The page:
In findings that may not surprise regular readers of our Near Miss of the Day series showing close passes and the like by drivers on cyclists, a survey of 2,000 UK motorists suggests that people who drive BMWs, closely followed by Audi drivers, are most likely to be psychopaths.
Drivers of a range of makes and models of cars were asked to complete the ‘psychopath test’ which uses the answers to 12 questions of where they sit on the psychopathy scale, and thereby their likelihood of exhibiting abnormal, anti-social behaviour.
Now, psychopathy itself is a very serious psychological condition (see the end of this article) and we’re not going to kid ourselves that this is a peer-reviewed study published in a respected academic journal – in fact, it comes from the website Scrap Car Comparison, with the research conducted by 3Gem.
Moreover, with 20 car marques included, that’s an average of 100 drivers of each brand, hardly the biggest sample size, and rather than being based on any clinical assessment, the survey the results are derived from is based on multiple choice questions.
It does provide, however, a talking point, and it is certainly interesting that it’s drivers of the two brands most regularly called out by cyclists on social media, or on comments here, that top the list. Confirmation bias, anyone?
The results rank people on a scale running from 0-18 (no psychopathy) through 19-26 (psychopathy possible) and 27-36 (psychopathy likely), with the average score 6.6 (you can take the test yourself by following the link at the bottom of the blog page on the Scrap Car Comparison website – this writer scored 6).
BMW drivers scored an average of 12.1, with motorists driving Audi cars closely behind at 11.7 – both being the only marques significantly above average, with Fiat drivers in third place at 7.0, Mazda and Honda rounding out the top five at 6.4 and 6.3 respectively.
Even those highest average scores fall well within the ‘no psychopathy’ range, of course – although it may well be that some drivers scored higher.
The lowest scores, meanwhile, came from drivers of Toyota or Vauxhall cars, both on 4.7, followed by SEAT at 4.3, Kia at 4.2, and – bringing up the rear on 3.2, Skoda.
The results were also analysed by fuel type and colour of vehicle, and whether the car had a personalised number plate.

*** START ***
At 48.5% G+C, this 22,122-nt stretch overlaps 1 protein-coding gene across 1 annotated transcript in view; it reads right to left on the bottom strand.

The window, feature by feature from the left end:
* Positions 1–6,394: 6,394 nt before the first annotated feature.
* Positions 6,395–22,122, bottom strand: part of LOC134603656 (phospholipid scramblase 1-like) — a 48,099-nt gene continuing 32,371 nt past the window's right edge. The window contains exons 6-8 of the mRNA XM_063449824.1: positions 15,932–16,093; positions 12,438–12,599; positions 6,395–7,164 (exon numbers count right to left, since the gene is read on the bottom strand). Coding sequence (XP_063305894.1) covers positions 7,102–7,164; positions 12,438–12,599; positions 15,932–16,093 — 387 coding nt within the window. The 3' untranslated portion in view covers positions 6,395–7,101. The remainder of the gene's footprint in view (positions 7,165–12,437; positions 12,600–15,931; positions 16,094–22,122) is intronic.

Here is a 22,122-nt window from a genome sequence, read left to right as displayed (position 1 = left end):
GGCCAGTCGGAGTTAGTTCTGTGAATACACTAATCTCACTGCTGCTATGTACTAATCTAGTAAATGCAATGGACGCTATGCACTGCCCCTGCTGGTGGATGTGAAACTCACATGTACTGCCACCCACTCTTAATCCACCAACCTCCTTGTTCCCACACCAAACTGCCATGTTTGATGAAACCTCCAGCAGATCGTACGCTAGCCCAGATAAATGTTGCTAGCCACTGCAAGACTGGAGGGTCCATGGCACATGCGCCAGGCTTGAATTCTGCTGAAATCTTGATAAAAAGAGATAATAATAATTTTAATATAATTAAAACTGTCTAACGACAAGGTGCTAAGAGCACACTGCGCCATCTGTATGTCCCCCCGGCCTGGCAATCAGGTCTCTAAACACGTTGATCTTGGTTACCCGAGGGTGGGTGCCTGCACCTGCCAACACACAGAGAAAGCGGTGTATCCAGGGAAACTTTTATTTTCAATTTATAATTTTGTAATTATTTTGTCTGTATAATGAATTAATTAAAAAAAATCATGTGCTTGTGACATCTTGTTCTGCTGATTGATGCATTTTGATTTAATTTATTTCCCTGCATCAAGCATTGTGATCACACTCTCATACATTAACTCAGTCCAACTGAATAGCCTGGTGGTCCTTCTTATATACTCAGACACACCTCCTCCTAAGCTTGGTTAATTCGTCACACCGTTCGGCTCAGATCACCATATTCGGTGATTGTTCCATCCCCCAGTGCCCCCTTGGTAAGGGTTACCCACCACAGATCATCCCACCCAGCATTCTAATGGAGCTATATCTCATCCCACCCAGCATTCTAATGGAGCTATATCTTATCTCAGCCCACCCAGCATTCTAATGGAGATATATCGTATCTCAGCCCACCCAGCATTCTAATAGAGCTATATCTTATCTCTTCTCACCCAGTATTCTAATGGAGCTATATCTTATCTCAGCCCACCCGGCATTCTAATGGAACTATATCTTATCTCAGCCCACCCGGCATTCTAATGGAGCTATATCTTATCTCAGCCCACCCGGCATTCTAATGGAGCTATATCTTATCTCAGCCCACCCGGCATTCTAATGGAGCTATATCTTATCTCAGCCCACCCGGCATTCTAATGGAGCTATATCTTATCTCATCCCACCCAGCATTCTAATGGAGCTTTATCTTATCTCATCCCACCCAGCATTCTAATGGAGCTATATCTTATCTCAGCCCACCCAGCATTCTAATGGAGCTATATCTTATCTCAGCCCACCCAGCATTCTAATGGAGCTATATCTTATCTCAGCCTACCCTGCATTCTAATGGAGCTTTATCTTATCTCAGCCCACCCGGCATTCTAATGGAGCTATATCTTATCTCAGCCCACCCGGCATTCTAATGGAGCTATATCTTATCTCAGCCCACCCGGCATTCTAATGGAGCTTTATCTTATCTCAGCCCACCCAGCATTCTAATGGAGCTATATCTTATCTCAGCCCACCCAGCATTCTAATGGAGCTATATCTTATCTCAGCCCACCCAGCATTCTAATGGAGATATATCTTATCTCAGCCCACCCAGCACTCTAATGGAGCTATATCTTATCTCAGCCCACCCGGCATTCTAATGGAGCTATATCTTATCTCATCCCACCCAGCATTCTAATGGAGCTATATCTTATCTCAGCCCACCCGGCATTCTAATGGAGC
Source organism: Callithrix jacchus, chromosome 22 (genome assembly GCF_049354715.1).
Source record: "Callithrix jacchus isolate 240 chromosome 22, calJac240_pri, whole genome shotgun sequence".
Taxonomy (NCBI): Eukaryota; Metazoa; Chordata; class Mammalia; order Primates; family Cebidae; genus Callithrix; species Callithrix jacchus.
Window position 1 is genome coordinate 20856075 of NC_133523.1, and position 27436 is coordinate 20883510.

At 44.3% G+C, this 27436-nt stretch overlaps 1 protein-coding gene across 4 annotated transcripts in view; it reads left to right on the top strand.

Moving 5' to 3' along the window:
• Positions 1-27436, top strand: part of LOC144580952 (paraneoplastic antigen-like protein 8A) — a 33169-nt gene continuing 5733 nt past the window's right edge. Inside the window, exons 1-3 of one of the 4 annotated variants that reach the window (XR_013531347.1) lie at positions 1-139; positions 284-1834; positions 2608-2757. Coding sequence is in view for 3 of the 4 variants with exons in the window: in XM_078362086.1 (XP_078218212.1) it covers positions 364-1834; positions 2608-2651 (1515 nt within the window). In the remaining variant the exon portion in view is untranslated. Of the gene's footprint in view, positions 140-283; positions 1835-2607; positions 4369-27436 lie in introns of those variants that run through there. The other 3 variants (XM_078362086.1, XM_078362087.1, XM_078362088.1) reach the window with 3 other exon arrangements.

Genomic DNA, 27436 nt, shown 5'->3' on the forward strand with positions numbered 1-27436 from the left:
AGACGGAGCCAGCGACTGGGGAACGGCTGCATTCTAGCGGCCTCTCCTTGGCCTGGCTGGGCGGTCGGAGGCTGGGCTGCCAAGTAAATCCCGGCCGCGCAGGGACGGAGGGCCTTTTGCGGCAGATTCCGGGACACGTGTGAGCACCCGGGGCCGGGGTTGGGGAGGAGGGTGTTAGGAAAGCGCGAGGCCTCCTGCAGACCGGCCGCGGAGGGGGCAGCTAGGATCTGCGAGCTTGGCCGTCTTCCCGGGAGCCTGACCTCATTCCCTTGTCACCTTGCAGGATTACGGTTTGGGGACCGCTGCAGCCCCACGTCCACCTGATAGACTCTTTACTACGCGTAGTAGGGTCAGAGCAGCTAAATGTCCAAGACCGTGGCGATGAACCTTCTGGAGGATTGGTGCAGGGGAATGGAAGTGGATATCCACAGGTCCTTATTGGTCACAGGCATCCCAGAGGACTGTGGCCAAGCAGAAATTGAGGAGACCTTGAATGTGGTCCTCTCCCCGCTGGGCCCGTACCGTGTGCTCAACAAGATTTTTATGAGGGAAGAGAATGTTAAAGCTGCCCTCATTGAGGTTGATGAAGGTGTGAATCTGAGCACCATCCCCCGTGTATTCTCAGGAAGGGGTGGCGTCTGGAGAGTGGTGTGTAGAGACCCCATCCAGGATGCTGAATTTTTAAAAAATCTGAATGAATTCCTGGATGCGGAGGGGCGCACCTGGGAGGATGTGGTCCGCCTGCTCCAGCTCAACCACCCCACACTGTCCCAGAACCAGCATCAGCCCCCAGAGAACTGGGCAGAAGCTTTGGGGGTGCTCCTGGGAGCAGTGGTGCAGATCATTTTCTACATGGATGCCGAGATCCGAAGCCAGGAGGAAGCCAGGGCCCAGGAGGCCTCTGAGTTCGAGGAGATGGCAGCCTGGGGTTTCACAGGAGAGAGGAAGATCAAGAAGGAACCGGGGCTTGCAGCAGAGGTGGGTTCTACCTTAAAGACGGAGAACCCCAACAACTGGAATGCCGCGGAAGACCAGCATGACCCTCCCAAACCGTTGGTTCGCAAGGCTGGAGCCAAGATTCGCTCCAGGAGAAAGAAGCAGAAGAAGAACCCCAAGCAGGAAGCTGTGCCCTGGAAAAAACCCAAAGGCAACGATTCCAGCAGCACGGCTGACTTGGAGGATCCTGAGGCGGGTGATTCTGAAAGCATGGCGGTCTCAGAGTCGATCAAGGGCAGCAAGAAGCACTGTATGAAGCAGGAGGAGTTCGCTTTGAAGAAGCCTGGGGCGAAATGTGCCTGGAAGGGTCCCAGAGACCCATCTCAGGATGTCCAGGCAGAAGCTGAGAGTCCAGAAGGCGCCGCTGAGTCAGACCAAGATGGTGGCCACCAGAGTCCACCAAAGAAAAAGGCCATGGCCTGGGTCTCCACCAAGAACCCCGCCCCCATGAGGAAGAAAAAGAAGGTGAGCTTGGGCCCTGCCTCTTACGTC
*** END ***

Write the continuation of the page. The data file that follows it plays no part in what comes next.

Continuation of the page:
In terms of the former, people with electric cars scored 16.0, hybrids 9.8, diesel 7.0 and petrol 5.0.
Gold-coloured vehicles had the highest average score at 12.7, followed by brown at 12.2 – while silver, on 5.5 and red on 4.9 scored lowest (it’s worth pointing out here that silver is a very common paintjob on a BMW or Audi, given it is Germany’s traditional racing colour, as red is, say for Italy, or blue for France).
Meanwhile, owners of personalised number plates scored well over double what other drivers did, at 13.8 versus 5.3.
Dan Gick, managing director of Scrap Car Comparison said: “The popularity of true crime documentaries has resulted in a worldwide fascination with psychopaths. So, we were curious to discover whether there was any correlation between the car you drive and where you might sit on the psychopath scale.
“While our findings might back up some existing stereotypes of drivers who are unsafe on the road, it’s worth noting that none of the levels seen in our study were any cause for concern, and while certain TV shows or films might trivialise what it means it be a psychopath, it is a condition that should be taken seriously.
“For us, the number one priority is ensuring that whether you drive a BMW or a Skoda, you’re staying safe while driving so that your car doesn’t have to prematurely hit the scrap heap,” he added.
The company added at the end of its blog post:
While the findings from our study are interesting, and none of our drivers surveyed scored highly enough to suggest they do possess clear traits generally exhibited by a psychopath, psychopathy is a condition that affects lives, and therefore should be taken seriously.
If you think you possess traits of psychopathy, or are worried about any of the themes or content discussed in this study, you can find more information and support at mind.org.uk.
Simon joined road.cc as news editor in 2009 and is now the site’s community editor, acting as a link between the team producing the content and our readers. A law and languages graduate, published translator and former retail analyst, he has reported on issues as diverse as cycling-related court cases, anti-doping investigations, the latest developments in the bike industry and the sport’s biggest races. Now back in London full-time after 15 years living in Oxford and Cambridge, he loves cycling along the Thames but misses having his former riding buddy, Elodie the miniature schnauzer, in the basket in front of him.